The year of elections

The elections of 2024 are a spectacle of democracy

2024 is the biggest election year in history. Voting takes place in 40 countries, representing over 40 per cent of global GDP and population. Polling occurs against the backdrop of polycrisis—terrible wars in Gaza and Ukraine, climate change, skyrocketing global debt and stinging prices. Says billionaire investor Paul Singer, “The world is now completely dependent on the good sense of leaders to avoid an Armageddon.”

But good sense is in short supply because political leadership is in crises. Fatal failure of leadership is proven by the ongoing wars that have shattered the spine of nations and the life and limb of its citizens. The elections of 2024 are a spectacle of democracy—in glory and in disarray. IDEA, the Stockholm-based intergovernmental organisation, reported last month that authoritarianism is on the rise and democracy has declined in 85 countries.

Still, as Winston Churchill said, “Democracy is the worst form of government—except for all the others that have been tried.” The year begins with elections in Bangladesh, followed by tiny Taiwan—an arena for US-China political proxy wars. Disinformation, deep fakes and demonisation are rampant as politicians divert public attention from poor governance. In Indonesia, the leading candidate Prabowo Subianto, a fiery populist and Suharto-era lieutenant general, sugarcoats his controversial image. For the first time since apartheid ended, South Africa’s ruling African National Congress is expected to lose its majority, forcing a fractious coalition to tackle crime, corruption and collapsing infrastructure.

Illustration: Bhaskaran Illustration: Bhaskaran

In a crowded, televised event, Artyom Zhoga, a Russian veteran from the Ukraine war, urged Vladimir Putin to run for presidential elections again. If Zhoga hadn’t, he would probably have had to run for his life. Putin graciously agreed to be the star candidate in a one-horse race that could see him rule Russia until 2036—a 36-year reign. But leaders facing elections in India, Pakistan, Bangladesh and Sri Lanka are unlikely to enjoy such marathon runs. Elections also take place in many countries in Africa, South America, in Canada, Iran, Turkey and Tunisia, the birthplace of the Arab Spring. “It’s a very consequential year,” says Stanford University political scientist Amy Zegart.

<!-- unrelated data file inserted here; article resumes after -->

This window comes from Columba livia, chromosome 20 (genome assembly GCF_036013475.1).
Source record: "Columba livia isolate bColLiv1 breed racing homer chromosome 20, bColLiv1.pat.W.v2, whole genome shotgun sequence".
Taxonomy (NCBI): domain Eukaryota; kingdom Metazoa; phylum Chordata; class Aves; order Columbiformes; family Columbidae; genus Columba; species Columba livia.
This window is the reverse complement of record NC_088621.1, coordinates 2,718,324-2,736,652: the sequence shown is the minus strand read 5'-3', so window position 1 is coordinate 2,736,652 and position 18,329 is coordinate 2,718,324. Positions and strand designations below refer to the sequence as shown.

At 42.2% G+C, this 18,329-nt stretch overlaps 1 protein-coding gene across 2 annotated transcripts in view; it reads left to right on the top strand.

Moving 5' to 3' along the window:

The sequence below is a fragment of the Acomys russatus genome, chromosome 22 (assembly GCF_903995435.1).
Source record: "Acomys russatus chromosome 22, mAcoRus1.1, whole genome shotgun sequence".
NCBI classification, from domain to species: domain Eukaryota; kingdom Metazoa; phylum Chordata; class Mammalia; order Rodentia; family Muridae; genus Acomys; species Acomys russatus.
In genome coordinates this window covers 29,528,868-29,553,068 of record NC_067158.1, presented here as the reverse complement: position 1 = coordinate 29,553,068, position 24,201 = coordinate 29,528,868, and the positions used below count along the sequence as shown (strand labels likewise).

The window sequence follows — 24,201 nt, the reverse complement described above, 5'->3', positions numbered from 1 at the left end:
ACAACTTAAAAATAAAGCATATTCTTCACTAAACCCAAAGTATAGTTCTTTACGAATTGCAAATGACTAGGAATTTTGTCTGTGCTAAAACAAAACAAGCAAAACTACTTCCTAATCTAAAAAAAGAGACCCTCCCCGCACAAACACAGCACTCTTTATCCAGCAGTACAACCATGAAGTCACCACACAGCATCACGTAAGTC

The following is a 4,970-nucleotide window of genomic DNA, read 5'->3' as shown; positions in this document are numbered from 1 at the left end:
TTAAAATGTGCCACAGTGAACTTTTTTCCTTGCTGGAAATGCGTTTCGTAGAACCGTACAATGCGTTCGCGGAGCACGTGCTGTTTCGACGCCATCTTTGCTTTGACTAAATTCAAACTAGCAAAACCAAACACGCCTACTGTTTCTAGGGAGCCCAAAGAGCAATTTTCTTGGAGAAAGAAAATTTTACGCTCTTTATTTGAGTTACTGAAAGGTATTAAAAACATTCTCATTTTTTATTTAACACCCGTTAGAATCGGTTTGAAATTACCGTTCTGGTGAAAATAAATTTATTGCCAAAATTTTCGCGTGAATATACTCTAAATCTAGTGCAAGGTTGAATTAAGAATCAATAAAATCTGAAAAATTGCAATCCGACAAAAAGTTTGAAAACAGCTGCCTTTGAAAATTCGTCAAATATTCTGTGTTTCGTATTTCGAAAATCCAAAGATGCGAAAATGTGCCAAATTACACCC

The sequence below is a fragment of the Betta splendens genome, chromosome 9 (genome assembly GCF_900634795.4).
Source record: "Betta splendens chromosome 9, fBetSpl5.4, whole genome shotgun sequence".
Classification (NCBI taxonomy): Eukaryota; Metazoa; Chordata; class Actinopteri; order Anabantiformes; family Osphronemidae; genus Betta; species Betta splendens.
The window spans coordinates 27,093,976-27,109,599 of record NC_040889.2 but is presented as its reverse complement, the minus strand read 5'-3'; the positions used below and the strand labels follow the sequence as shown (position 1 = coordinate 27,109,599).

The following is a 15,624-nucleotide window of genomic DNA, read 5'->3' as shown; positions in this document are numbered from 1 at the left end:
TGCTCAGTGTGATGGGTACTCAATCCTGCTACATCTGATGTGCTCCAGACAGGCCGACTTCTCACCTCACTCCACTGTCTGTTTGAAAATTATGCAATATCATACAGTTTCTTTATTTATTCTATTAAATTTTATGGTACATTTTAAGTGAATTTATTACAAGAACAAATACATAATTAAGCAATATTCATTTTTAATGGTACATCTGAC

Europe will seethe with elections in the UK, Germany, Spain, Portugal, Austria, Belgium and to the European parliament. As in the recent elections in the Netherlands, the far right waxes, riding high on public alarm over migration and impotent mainstream politicians. People now are less afraid of the far right. In Italy, Finland and Sweden, co-option into government has defanged right-wingers.

Saving the worst for the last, the US elections are the most consequential of them all. A Donald Trump victory will alter the trajectory of the two wars, NATO’s future, accelerate climate change, polarisation and protectionism. Election campaign will froth with hate, hostility and conspiracy theories. Democrats and Republicans will compete in China-bashing, a vote-getting ploy that deflects attention from rising crime, injustice, inequality and falling living standards.

The 2024 elections will end with the US voting on November 5, celebrated in parts of the world as Guy Fawkes Day. In 1605, Catholic rebels failed to blow up the English House of Lords and assassinate the protestant King James 1. Guy Fawkes, a ringleader of this “Gunpowder Plot” was hanged, drawn and quartered, becoming a terrorist to the Protestants, but a brave icon of resistance to the Catholics. Fawkes masks endures, surfacing as a symbol of 21st century revolutionary protests—and polarisation—from New York to Hong Kong, Brazil to Thailand. It would require good sense—and good luck—to avoid Armageddon. Tragically, for Gazans, Armageddon is already here.

Pratap is an author and journalist.